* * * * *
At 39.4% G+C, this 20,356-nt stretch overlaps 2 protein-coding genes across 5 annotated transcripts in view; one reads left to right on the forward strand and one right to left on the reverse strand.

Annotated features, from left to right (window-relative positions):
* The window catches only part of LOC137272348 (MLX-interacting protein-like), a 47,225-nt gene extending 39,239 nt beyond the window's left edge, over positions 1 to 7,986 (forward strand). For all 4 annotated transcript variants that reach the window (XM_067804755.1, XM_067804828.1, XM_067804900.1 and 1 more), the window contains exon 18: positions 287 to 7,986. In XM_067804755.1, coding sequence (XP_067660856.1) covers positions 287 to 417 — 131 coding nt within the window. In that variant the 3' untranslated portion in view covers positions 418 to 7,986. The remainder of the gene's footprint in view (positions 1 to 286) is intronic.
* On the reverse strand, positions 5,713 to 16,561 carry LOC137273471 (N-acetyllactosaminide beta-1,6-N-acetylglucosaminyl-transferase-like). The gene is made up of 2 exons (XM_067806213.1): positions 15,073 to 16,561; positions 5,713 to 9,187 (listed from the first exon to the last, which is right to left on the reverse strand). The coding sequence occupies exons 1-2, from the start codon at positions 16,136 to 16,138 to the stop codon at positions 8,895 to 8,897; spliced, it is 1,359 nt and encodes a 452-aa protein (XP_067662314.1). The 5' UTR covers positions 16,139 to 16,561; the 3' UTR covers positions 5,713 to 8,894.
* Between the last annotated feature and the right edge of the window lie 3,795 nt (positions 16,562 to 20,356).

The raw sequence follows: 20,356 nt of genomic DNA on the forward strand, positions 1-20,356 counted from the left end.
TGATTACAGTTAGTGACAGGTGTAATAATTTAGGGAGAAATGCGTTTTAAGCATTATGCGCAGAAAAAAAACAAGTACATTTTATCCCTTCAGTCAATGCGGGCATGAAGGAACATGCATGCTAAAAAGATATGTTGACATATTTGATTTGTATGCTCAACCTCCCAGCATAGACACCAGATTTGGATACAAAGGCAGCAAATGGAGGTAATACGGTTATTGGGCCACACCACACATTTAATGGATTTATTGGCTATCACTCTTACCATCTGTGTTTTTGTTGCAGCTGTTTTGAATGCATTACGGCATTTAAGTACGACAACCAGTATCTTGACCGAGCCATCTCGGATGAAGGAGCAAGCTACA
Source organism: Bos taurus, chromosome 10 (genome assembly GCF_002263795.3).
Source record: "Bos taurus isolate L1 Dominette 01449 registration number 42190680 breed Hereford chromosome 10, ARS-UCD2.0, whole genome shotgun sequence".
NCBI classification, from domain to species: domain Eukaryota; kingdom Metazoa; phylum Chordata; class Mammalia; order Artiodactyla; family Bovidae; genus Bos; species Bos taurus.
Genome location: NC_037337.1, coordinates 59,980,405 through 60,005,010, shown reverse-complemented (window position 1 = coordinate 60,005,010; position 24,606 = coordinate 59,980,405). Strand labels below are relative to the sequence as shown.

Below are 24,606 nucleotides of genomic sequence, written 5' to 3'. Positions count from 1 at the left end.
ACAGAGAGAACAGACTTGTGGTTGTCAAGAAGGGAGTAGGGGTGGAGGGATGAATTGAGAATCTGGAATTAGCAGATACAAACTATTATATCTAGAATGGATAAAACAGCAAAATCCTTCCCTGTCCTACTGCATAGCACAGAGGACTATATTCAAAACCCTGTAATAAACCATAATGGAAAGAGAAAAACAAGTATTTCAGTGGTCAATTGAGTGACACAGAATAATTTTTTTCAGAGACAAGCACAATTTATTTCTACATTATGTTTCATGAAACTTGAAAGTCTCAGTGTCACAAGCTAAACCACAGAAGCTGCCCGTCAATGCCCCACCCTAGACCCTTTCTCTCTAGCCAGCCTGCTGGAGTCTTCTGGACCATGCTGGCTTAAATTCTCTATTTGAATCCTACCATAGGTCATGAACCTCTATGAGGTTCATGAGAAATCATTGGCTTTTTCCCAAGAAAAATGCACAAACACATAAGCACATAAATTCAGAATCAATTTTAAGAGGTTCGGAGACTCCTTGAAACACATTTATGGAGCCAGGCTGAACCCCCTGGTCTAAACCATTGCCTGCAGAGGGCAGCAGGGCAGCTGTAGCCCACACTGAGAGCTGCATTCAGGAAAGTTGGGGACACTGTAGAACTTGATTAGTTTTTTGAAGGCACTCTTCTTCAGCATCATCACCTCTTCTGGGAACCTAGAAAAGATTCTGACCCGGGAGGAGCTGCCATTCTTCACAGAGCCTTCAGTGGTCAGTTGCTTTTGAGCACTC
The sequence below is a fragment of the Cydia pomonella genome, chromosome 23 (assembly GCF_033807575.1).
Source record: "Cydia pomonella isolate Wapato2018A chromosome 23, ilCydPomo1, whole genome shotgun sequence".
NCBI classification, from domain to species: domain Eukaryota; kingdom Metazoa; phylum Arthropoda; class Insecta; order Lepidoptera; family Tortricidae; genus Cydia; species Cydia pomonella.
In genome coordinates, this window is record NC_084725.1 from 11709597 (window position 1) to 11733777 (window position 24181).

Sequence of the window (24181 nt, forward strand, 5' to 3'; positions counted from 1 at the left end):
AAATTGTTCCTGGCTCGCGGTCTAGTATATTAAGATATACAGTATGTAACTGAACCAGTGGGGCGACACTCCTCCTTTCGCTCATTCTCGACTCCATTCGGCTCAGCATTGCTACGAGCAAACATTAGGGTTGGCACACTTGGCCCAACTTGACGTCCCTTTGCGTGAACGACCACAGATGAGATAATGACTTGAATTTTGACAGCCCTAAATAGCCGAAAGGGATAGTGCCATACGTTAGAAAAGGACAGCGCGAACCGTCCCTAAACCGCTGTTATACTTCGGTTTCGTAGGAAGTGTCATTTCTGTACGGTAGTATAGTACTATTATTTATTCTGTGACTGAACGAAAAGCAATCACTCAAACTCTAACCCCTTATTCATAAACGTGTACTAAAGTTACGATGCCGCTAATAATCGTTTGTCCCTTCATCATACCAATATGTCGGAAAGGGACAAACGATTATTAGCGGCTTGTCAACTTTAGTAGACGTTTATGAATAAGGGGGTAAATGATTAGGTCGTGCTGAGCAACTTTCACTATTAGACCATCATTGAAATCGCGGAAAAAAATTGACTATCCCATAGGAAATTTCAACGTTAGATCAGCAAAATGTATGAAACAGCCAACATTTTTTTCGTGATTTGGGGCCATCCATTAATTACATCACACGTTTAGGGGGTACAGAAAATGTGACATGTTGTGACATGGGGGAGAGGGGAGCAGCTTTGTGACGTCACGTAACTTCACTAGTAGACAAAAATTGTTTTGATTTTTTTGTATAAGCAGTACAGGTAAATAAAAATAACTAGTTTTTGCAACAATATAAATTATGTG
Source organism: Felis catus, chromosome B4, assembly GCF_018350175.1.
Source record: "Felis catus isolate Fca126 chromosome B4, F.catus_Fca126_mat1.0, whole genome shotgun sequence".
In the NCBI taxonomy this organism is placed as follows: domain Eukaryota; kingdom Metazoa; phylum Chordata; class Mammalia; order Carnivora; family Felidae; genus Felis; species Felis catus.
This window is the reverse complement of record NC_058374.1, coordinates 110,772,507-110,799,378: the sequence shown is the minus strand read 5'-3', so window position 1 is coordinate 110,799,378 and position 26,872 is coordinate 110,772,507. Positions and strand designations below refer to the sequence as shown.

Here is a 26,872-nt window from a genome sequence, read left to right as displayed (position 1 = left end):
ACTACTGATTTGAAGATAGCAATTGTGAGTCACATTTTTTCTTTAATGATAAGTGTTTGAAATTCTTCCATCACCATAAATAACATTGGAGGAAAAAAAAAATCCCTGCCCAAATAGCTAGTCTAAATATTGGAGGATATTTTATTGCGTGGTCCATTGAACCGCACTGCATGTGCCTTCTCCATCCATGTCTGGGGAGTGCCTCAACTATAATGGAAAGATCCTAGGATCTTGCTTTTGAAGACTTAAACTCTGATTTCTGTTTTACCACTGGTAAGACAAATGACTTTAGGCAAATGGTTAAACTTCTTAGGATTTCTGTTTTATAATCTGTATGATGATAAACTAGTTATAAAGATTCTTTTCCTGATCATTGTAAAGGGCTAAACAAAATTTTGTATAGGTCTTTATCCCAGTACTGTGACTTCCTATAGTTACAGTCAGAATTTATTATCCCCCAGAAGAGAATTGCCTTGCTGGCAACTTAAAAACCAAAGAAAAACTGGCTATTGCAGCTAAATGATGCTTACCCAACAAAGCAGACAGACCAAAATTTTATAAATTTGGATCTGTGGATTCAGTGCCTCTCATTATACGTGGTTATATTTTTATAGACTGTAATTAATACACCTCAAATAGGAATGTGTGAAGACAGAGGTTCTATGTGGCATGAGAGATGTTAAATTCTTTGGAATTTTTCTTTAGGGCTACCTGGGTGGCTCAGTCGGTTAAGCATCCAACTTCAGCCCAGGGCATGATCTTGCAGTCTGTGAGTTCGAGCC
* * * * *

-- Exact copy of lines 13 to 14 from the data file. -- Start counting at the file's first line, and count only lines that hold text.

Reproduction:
ACAGAGAGAACAGACTTGTGGTTGTCAAGAAGGGAGTAGGGGTGGAGGGATGAATTGAGAATCTGGAATTAGCAGATACAAACTATTATATCTAGAATGGATAAAACAGCAAAATCCTTCCCTGTCCTACTGCATAGCACAGAGGACTATATTCAAAACCCTGTAATAAACCATAATGGAAAGAGAAAAACAAGTATTTCAGTGGTCAATTGAGTGACACAGAATAATTTTTTTCAGAGACAAGCACAATTTATTTCTACATTATGTTTCATGAAACTTGAAAGTCTCAGTGTCACAAGCTAAACCACAGAAGCTGCCCGTCAATGCCCCACCCTAGACCCTTTCTCTCTAGCCAGCCTGCTGGAGTCTTCTGGACCATGCTGGCTTAAATTCTCTATTTGAATCCTACCATAGGTCATGAACCTCTATGAGGTTCATGAGAAATCATTGGCTTTTTCCCAAGAAAAATGCACAAACACATAAGCACATAAATTCAGAATCAATTTTAAGAGGTTCGGAGACTCCTTGAAACACATTTATGGAGCCAGGCTGAACCCCCTGGTCTAAACCATTGCCTGCAGAGGGCAGCAGGGCAGCTGTAGCCCACACTGAGAGCTGCATTCAGGAAAGTTGGGGACACTGTAGAACTTGATTAGTTTTTTGAAGGCACTCTTCTTCAGCATCATCACCTCTTCTGGGAACCTAGAAAAGATTCTGACCCGGGAGGAGCTGCCATTCTTCACAGAGCCTTCAGTGGTCAGTTGCTTTTGAGCACTC
The sequence below is a fragment of the Cydia pomonella genome, chromosome 23 (assembly GCF_033807575.1).